Categorized | Featured, Sci-Tech, Volcano

Volcano Watch: Hawaii still rocks!

Landslides triggered by the magnitude-6.7 Kīholo Bay and magnitude-6.0 Māhukona earthquakes on October 15, 2006, stripped vegetation from the East Branch of Honokāne Nui Valley and extensively damaged the Kohala Ditch Trail that zigazags across the valley wall. USGS photo.

Landslides triggered by the magnitude-6.7 Kīholo Bay and magnitude-6.0 Māhukona earthquakes on October 15, 2006, stripped vegetation from the East Branch of Honokāne Nui Valley and extensively damaged the Kohala Ditch Trail that zigazags across the valley wall. USGS photo.

(Volcano Watch is a weekly article written by scientists at the U.S. Geological Survey’s Hawaiian Volcano Observatory.)

On July 18, 2014, newspapers across the United States published a story titled “Quake risk rises for much of U.S.”

Hawaii was listed among the 16 states facing the highest risk for earthquakes. What’s more, the story listed the Island of Hawai‘i as one of the biggest hazard areas.

The point of the July 18 article was to announce the release of the U.S. Geological Survey National Seismic Hazard Mapping Project’s (NSHMP) updated seismic hazards map of the conterminous 48 states. Plans for updating the hazards maps for Alaska and Hawaii are underway.

For decades, using methodologies known as probabilistic seismic hazards modeling, the NSHMP has produced models showing how strong earthquake shaking will affect areas of the country within specified time intervals. The models are used in a number of public policy areas, including building codes, risk assessments, and insurance-rate structures.

The 2014 updated seismic hazards maps incorporate recent research findings of active faults and fault measurements, earthquake activity, strong ground shaking, and methodologies for computing seismic hazards. Every large earthquake—even those in other countries, such as Japan’s 2011 magnitude-9 Tohoku earthquake—provides new and important observations and data.

The NSHMP typically performs the calculations underlying the probabilistic maps, and much of this research has been supported or performed by the USGS. Engaging local experts and stakeholders and achieving consensus regarding input to the model calculations are also critical to producing useful hazards maps.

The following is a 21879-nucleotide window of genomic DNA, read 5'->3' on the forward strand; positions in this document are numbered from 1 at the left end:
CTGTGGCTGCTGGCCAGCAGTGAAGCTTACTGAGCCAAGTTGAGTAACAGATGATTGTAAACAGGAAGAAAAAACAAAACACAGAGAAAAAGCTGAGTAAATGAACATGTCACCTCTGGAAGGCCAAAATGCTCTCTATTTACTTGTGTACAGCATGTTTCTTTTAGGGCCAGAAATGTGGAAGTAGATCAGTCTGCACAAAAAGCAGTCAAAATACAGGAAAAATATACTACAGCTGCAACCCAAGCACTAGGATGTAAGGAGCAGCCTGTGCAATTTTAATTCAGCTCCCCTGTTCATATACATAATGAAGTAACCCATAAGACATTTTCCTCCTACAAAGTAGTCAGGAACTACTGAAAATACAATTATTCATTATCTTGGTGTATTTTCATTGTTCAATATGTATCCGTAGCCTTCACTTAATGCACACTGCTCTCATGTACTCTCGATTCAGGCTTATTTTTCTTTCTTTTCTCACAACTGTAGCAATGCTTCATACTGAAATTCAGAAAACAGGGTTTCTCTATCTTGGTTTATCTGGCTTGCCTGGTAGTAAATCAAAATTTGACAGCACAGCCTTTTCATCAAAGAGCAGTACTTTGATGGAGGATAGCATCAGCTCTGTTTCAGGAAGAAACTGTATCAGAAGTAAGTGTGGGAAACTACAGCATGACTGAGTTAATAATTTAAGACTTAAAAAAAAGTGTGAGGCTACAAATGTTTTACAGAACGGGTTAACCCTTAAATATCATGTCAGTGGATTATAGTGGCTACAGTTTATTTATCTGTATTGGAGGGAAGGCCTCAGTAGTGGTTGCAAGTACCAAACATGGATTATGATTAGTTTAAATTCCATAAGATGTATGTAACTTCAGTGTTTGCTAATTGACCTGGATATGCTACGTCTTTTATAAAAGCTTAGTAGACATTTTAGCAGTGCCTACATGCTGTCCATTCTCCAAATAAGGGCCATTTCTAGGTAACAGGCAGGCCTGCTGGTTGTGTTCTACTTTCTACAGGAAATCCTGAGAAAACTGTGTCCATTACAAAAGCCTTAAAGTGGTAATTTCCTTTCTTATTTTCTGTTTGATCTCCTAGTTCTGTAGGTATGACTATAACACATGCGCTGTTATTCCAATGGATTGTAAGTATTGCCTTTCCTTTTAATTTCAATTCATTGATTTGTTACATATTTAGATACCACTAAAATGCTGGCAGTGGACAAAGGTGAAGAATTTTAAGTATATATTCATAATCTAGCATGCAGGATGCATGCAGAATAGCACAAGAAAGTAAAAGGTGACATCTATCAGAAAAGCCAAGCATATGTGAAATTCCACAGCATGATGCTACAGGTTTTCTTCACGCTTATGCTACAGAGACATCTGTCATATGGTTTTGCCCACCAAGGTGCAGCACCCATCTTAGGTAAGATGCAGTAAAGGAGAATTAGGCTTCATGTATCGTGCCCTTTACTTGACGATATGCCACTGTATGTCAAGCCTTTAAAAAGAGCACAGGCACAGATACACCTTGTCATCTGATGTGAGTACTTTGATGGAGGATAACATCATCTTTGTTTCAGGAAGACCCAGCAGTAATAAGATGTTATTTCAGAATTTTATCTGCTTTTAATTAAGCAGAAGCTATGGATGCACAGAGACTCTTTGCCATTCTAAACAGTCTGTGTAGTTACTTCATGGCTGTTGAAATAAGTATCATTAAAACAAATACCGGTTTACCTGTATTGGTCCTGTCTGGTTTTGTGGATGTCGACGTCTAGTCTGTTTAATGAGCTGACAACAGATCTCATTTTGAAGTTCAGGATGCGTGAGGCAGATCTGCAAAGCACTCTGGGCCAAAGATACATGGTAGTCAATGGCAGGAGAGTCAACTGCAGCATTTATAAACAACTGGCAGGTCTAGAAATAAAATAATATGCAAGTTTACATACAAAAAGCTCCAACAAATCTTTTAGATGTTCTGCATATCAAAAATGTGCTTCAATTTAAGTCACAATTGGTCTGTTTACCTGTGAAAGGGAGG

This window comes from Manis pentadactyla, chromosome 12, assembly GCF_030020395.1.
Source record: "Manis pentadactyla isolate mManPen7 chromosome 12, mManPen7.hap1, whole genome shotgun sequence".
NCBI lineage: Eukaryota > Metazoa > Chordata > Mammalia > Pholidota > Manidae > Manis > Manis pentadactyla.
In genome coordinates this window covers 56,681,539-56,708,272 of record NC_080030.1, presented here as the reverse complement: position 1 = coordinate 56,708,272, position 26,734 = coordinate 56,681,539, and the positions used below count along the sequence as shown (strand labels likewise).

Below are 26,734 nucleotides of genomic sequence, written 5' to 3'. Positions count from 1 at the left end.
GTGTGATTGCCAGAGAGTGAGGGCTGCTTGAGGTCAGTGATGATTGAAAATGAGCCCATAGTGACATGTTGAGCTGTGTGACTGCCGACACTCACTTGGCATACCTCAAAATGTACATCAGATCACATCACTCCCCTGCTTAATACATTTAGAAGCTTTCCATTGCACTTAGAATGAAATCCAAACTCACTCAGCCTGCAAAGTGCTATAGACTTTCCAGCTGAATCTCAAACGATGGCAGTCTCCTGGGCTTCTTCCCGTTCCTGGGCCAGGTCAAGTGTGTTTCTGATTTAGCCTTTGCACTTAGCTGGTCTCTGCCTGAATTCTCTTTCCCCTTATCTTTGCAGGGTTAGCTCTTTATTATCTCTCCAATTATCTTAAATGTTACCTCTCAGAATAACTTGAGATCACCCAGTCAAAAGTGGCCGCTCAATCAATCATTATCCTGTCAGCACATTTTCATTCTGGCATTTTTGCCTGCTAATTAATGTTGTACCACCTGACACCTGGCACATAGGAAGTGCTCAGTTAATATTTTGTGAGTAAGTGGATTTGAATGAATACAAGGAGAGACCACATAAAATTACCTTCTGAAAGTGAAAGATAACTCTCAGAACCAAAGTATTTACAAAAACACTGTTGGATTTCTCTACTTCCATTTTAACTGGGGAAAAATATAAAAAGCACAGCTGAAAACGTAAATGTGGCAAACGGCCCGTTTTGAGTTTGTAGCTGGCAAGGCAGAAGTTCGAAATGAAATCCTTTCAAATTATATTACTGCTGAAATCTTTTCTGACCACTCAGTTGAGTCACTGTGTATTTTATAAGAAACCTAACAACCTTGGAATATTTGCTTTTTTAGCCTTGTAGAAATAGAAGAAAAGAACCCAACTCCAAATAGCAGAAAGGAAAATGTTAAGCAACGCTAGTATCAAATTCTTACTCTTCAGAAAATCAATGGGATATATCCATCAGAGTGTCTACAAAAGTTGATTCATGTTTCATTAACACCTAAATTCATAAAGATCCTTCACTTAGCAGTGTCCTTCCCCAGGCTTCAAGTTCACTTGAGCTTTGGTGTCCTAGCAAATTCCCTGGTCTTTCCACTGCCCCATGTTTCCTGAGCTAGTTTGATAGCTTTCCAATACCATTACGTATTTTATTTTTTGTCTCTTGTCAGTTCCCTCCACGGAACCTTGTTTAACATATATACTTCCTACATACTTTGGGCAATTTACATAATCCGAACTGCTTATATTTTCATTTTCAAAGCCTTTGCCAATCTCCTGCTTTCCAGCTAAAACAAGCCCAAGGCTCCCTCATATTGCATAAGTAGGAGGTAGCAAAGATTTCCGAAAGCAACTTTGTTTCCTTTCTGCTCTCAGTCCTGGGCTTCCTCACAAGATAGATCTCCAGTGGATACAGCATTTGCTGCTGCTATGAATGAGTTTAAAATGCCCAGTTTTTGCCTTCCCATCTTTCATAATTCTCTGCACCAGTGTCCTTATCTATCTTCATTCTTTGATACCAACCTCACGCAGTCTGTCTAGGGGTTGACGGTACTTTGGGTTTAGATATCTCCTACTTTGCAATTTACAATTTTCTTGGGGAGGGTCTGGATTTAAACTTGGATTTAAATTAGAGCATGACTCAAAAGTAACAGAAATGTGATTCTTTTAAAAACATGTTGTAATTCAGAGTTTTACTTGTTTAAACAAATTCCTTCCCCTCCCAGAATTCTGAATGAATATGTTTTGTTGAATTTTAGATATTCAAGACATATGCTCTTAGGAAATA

We have been fortunate that significant earthquake losses in Hawaii have not occurred since the Kīholo Bay and Māhukona events (magnitudes 6.7 and 6.0, respectively) in 2006. Besides reminding us that large, damaging earthquakes are not restricted to the flanks of active volcanoes on the Island of Hawai‘i, the 2006 earthquakes provided important lessons and data that are shaping current thought and effort.

Important data for understanding the strong ground shaking that caused most of the observed earthquake damage in Hawaii in 2006 came from roughly two dozen USGS strong-motion accelerographs operated in fire stations, hospitals, and other public building across the County of Hawai‘i.

The USGS Hawaiian Volcano Observatory (HVO) assisted in a FEMA-sponsored project to measure geophysical properties that influence strong shaking, such as that recorded in 2006. Two subsequent USGS-supported research projects developed equations for predicting strong ground shaking in Hawaii from future damaging earthquakes here.

The uses of these research results extend beyond probabilistic seismic-hazards mapping. A ground-motion prediction equation from one of these studies in 2010 has been incorporated into the USGS ShakeMap utility. ShakeMaps have proven themselves useful in both post-event assessments and earthquake-scenario planning.

As one of the USGS’s volcano observatories, HVO dedicates its seismic-monitoring efforts to the abundant microseismicity accompanying active volcanic processes culminating in eruptions. Because it maintains the largest USGS seismic-monitoring network in Hawaii, HVO is also responsible for cataloging all significant earthquakes in the state.

The USGS performance assessment after the 2006 Kīholo Bay and Māhukona earthquakes led to significant upgrades to both HVO’s infrastructure for seismic data analysis and its field network of instruments. Since initial installation and implementation, these continue to offer improved capabilities.

Let’s all look ahead to Hawaii’s updated seismic-hazards maps and be among the nation’s most prepared and informed states about earthquake hazards. Watch for information about the October 16, 2014, Great Hawaii ShakeOut (shakeout.org/hawaii/) in future Volcano Watch articles. Don’t freak out, shake out!


Inside Kalahikiola Church in Kohala after the October 15, 2006 earthquake. To view the QuickTime VR image click and drag your mouse on the image, use shift and control keys to zoom. You must have QuickTime installed on your computer. QTVR Photography by Baron Sekiya | Hawaii 24/7


The exterior damage to Kalahikiola Church in Kohala after the October 15, 2006 earthquake. To view the QuickTime VR image click and drag your mouse on the image, use shift and control keys to zoom. You must have QuickTime installed on your computer. QTVR Photography by Baron Sekiya | Hawaii 24/7

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